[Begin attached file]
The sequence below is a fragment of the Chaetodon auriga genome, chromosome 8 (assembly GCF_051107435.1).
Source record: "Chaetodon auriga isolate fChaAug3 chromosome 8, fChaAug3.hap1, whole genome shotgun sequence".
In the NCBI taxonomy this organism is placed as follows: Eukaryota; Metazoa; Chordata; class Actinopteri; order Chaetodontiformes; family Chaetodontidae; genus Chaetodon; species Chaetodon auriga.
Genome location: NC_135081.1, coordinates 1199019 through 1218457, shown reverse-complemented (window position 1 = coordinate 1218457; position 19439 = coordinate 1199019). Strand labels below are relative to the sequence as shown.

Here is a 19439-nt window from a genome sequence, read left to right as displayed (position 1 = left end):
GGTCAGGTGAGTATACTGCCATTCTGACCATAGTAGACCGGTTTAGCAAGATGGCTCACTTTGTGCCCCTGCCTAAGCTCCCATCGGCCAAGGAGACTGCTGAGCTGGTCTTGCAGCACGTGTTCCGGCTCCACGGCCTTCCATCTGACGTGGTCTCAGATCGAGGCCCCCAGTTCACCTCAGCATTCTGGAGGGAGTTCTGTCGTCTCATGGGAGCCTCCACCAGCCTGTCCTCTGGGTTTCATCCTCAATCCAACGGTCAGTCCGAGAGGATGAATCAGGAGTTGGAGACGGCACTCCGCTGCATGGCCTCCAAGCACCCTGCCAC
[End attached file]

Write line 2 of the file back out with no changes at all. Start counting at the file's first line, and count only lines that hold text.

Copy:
Source record: "Chaetodon auriga isolate fChaAug3 chromosome 8, fChaAug3.hap1, whole genome shotgun sequence".